"I am very interested in art, but I am instinctively more interested in truth [...] 
The more I work, the more I see differently"- Alberto Giacometti

As I sit here contemplating for what really feels like an eternity, I start to consider my art and where it is going again. My own personal life feels too intimate to sort out right now - too sore, too complex. The art though, where the art goes my heart goes and the rest tends to follow so I concentrate on that. However, that is where the problem is. I can't even focus on that, because of fear.  Fear of consequences.

"[…] but I long to see the blue flower. It lies incessantly at my heart, and I can imagine and think about nothing else. Never did I feel like this before. It is as if until now I had been dreaming, or as if sleep had carried me into another world. For in the world I used to live in, who would have troubled himself about flowers? Such a wild passion for a flower was never heard of there." 
Novalis, from "Henry von Ofterdingen"

Blue Hydrangea painting
Hydrangea work in progress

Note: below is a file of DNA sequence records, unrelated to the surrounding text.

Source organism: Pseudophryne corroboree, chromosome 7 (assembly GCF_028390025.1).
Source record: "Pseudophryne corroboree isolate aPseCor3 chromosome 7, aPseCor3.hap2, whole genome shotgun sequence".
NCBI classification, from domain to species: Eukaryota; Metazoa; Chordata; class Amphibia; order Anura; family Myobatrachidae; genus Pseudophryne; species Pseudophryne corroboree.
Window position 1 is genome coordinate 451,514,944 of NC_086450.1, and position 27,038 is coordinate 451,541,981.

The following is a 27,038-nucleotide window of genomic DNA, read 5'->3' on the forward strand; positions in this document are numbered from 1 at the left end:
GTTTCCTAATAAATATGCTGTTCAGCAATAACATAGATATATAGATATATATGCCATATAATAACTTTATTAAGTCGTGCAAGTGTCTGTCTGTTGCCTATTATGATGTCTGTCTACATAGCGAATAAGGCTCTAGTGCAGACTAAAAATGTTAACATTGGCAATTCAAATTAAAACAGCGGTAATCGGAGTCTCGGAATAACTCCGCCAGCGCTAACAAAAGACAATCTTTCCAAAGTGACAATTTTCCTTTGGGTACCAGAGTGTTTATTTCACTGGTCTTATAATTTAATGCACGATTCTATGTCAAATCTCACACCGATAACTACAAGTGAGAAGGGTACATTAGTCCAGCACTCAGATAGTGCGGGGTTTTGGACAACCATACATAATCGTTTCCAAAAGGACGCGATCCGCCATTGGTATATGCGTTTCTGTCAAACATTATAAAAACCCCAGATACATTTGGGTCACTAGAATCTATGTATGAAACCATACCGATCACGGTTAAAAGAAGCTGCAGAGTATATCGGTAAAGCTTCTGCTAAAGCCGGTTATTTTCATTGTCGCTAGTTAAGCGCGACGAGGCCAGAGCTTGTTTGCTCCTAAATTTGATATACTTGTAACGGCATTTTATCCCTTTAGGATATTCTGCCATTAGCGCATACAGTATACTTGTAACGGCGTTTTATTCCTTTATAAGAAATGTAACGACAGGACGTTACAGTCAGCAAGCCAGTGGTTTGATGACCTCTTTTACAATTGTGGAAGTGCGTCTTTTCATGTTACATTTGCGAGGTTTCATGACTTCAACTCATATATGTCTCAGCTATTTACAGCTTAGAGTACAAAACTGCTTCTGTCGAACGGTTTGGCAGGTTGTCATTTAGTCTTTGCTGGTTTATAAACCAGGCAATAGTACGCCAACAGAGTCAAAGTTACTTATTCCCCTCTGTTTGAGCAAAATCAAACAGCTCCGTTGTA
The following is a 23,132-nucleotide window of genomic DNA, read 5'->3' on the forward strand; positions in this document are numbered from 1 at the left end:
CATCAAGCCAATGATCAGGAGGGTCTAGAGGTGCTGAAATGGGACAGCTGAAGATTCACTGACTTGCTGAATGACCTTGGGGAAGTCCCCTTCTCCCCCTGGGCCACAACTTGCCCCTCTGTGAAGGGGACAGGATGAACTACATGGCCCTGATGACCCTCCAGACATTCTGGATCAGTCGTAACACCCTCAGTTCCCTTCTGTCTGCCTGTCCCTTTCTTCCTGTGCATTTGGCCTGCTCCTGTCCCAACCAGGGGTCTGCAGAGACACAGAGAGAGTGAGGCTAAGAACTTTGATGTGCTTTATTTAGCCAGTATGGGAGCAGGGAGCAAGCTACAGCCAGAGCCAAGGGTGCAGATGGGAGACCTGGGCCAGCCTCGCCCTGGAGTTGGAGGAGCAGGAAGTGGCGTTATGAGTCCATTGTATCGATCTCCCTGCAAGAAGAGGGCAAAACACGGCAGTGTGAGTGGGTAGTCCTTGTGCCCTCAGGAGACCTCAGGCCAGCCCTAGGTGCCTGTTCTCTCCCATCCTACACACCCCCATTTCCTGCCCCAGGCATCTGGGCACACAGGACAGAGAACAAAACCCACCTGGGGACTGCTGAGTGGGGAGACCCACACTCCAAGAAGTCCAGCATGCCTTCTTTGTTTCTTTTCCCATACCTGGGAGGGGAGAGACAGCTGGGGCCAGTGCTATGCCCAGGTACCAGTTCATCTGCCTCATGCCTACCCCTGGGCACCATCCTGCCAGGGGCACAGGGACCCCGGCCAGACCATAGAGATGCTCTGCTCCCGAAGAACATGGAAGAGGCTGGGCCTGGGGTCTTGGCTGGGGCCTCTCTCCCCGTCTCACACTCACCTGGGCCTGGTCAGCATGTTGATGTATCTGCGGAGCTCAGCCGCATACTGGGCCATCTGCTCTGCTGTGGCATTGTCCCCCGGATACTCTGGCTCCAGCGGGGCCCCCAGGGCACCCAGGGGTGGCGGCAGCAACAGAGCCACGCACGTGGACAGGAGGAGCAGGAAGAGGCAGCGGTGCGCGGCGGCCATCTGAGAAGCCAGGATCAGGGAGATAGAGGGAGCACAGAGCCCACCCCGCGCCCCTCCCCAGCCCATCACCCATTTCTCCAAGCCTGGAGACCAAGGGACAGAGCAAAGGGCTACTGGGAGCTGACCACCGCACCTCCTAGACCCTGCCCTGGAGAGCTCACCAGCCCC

As a curator I create environments to deliver an experience. As a painter, it is within the parameters of a canvas. as a publisher it is inside a book as a sound artist it is within the grooves of a spinning disc. I like to create environments, I always have, but suddenly I can't through fear. Not the fear of failure, which is something I am too familiar with, but the fear of false accusation. In a world where things get recontextualized all of the time and a sentence you might utter can easily be extracted and reconfigured, I am left wondering why say anything at all? I haven't blogged in months because I am struggling with that concept because as you know my prose are deeply personal. I suppose I don't need to publish them, but I always took the stance that it was good to publish them for one day they might help someone. I publish them as if to leave breadcrumbs so that someone might better understand me and themselves. This blog is a map.